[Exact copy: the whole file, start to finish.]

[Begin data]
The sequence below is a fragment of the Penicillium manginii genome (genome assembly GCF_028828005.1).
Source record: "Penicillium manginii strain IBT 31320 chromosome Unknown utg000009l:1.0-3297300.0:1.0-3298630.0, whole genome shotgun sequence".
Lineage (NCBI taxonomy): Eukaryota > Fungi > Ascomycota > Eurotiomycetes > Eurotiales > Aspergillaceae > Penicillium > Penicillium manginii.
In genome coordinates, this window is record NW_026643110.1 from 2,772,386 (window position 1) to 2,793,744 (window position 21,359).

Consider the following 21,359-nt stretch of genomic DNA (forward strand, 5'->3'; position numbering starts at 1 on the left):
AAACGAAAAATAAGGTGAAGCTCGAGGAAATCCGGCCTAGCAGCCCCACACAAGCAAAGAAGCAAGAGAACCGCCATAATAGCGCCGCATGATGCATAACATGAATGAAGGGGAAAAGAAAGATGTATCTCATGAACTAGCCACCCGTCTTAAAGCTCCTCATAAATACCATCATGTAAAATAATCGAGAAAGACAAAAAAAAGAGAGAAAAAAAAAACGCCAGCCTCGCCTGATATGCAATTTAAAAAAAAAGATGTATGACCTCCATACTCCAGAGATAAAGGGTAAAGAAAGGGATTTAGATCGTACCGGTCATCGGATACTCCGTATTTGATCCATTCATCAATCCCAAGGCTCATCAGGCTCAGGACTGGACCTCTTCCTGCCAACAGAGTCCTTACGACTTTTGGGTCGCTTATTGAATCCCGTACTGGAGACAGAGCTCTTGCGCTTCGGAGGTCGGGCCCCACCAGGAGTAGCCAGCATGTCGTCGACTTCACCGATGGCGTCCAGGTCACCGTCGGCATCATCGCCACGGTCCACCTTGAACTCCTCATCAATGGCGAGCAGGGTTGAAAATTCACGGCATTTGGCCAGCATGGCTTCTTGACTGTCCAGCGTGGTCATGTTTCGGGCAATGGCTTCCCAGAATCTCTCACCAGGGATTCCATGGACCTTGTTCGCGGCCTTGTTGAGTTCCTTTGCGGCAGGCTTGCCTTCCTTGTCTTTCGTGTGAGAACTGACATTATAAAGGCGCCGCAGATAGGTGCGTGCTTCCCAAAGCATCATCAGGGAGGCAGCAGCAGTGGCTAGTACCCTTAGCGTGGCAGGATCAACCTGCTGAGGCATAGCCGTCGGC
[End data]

The sequence below is a fragment of the Penicillium manginii genome (genome assembly GCF_028828005.1).
Source record: "Penicillium manginii strain IBT 31320 chromosome Unknown utg000009l:1.0-3297300.0:1.0-3298630.0, whole genome shotgun sequence".
Lineage (NCBI taxonomy): Eukaryota > Fungi > Ascomycota > Eurotiomycetes > Eurotiales > Aspergillaceae > Penicillium > Penicillium manginii.
In genome coordinates, this window is record NW_026643110.1 from 2,772,386 (window position 1) to 2,793,744 (window position 21,359).

Consider the following 21,359-nt stretch of genomic DNA (forward strand, 5'->3'; position numbering starts at 1 on the left):
AAACGAAAAATAAGGTGAAGCTCGAGGAAATCCGGCCTAGCAGCCCCACACAAGCAAAGAAGCAAGAGAACCGCCATAATAGCGCCGCATGATGCATAACATGAATGAAGGGGAAAAGAAAGATGTATCTCATGAACTAGCCACCCGTCTTAAAGCTCCTCATAAATACCATCATGTAAAATAATCGAGAAAGACAAAAAAAAGAGAGAAAAAAAAAACGCCAGCCTCGCCTGATATGCAATTTAAAAAAAAAGATGTATGACCTCCATACTCCAGAGATAAAGGGTAAAGAAAGGGATTTAGATCGTACCGGTCATCGGATACTCCGTATTTGATCCATTCATCAATCCCAAGGCTCATCAGGCTCAGGACTGGACCTCTTCCTGCCAACAGAGTCCTTACGACTTTTGGGTCGCTTATTGAATCCCGTACTGGAGACAGAGCTCTTGCGCTTCGGAGGTCGGGCCCCACCAGGAGTAGCCAGCATGTCGTCGACTTCACCGATGGCGTCCAGGTCACCGTCGGCATCATCGCCACGGTCCACCTTGAACTCCTCATCAATGGCGAGCAGGGTTGAAAATTCACGGCATTTGGCCAGCATGGCTTCTTGACTGTCCAGCGTGGTCATGTTTCGGGCAATGGCTTCCCAGAATCTCTCACCAGGGATTCCATGGACCTTGTTCGCGGCCTTGTTGAGTTCCTTTGCGGCAGGCTTGCCTTCCTTGTCTTTCGTGTGAGAACTGACATTATAAAGGCGCCGCAGATAGGTGCGTGCTTCCCAAAGCATCATCAGGGAGGCAGCAGCAGTGGCTAGTACCCTTAGCGTGGCAGGATCAACCTGCTGAGGCATAGCCGTCGGC